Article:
Grant me wisdom to change course


It takes wisdom to know when you’re spinning your wheels and it’s time to change course.

Wisdom: the quality of having experience, knowledge, and good judgment

I have some experience after about 7 years of running and 12 half marathons. I am always seeking to increase knowledge of running.

Good judgement? Sometimes; sometimes, obviously, not. I guess that’s human.

By three methods we may learn wisdom: First, by reflection, which is noblest; Second, by imitation, which is easiest; and third, by experience, which is the bitterest.

That is what my Believe Journal is for. I’d like to say I record every workout, but life gets in the way, and there are some holes.

I look at last years journal: how was I running at this time last year? What sort of mileage was I running in the weeks leading up to my goal race? How was I feeling?

That reflection does help me learn some wisdom: when to back off, how much to run, and so on.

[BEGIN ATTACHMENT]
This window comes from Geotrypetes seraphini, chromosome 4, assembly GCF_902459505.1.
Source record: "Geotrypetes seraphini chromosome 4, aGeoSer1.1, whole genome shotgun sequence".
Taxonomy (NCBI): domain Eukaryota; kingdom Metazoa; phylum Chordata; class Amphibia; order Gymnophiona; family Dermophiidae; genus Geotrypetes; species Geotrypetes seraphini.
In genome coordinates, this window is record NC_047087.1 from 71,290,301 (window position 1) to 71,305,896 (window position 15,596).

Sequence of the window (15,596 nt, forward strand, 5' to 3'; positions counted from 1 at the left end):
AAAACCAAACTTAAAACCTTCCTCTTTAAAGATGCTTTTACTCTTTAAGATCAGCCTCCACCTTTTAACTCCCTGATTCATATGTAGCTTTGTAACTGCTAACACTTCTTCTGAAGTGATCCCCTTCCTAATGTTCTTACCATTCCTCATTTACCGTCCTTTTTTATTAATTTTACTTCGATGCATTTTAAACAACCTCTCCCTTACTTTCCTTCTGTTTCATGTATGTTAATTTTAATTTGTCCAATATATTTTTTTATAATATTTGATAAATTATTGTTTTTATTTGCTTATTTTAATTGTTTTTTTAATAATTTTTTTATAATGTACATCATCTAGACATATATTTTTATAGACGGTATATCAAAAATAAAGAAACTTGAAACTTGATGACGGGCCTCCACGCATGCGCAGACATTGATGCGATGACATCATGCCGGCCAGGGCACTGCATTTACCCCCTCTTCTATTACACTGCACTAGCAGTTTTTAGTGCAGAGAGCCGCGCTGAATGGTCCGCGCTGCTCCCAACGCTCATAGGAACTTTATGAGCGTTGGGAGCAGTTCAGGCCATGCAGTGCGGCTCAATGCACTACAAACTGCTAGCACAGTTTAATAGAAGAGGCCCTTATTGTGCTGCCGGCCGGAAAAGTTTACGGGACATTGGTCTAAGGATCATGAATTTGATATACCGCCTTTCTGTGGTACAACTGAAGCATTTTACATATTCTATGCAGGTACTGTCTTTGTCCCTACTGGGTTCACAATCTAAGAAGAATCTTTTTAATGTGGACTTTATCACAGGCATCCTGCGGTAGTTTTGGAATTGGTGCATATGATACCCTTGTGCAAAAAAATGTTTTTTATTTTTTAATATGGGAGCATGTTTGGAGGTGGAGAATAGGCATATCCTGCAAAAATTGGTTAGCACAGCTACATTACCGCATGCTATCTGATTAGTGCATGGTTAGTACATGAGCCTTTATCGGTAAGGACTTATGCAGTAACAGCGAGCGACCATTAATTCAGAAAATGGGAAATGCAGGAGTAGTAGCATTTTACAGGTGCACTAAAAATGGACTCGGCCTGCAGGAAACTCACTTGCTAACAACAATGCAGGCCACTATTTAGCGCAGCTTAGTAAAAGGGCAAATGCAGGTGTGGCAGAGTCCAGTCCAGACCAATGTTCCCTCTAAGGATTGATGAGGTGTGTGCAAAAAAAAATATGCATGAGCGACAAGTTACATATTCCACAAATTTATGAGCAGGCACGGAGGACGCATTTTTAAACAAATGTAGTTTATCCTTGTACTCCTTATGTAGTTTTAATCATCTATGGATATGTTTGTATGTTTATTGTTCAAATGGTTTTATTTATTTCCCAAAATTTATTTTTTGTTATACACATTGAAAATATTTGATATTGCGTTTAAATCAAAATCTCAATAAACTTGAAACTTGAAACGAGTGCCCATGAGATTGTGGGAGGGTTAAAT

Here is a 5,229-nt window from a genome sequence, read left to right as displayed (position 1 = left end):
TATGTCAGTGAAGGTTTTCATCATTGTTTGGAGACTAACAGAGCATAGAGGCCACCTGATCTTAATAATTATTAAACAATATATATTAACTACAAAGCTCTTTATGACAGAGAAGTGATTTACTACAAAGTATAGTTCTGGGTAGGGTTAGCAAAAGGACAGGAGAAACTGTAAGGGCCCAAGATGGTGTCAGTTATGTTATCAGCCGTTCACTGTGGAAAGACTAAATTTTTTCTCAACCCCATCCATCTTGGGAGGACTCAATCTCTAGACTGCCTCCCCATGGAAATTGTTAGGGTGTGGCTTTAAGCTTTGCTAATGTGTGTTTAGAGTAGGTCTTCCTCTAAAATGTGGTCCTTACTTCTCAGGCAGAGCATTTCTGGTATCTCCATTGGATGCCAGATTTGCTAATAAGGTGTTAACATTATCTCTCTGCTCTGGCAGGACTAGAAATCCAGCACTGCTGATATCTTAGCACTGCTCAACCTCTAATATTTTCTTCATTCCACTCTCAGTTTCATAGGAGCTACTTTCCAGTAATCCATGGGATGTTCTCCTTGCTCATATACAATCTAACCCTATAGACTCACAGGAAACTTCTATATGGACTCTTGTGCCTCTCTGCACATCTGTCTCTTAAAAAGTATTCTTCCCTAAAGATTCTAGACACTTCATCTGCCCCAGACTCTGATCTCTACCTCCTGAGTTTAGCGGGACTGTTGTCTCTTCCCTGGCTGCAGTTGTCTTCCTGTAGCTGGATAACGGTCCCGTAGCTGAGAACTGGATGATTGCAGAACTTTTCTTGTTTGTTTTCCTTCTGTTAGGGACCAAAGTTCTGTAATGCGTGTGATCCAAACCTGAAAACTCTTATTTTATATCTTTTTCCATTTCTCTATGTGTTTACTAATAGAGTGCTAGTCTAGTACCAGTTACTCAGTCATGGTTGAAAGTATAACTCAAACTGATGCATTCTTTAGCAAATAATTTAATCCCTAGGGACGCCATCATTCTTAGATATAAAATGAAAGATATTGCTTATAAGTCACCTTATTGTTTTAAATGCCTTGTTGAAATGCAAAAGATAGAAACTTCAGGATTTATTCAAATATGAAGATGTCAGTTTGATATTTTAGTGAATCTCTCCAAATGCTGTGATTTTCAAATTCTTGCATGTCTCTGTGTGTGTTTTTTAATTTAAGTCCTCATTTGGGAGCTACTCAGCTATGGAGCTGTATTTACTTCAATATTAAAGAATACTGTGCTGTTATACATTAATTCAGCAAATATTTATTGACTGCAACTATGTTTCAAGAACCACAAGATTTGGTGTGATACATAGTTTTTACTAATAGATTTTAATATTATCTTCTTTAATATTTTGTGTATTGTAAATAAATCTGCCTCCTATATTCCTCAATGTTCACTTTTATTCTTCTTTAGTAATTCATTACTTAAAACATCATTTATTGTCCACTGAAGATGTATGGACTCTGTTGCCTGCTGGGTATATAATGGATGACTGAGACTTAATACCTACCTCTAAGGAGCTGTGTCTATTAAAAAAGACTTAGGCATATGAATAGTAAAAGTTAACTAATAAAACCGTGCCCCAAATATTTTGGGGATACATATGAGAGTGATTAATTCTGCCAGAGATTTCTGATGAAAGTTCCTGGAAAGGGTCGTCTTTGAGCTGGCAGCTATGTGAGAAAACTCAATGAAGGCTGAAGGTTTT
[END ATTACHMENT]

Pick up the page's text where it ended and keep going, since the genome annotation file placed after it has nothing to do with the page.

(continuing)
This may be more knowledge than imitation, bur I may use the same workouts at the same point in my training cycle: because it worked well for me the first time. Sometimes I’ll try new workouts, because I crave variety.

I love to watch people run — I may try to imitate someone’s running form, or I may look at them and wonder how they ever complete 13.1 miles. I may do workouts or drills and try to imitate the correct form.

I may look at what my faster friends are doing, and think about imitating them. If it works for them . . . although more often than not I march/run to the beat of my won drum.

They say that imitation is the greatest form of flattery, but does it bring you wisdom? Sometimes; sometimes not.

Oh boy, Conficious, you gt that one right. I have gained a lot of wisdom through experience, and most of that hard earned wisdom was earned through a lot of pain and suffering: starting too fast, not slowing down to accommodate the temperature, not seeking help for an injury; I could go on and on.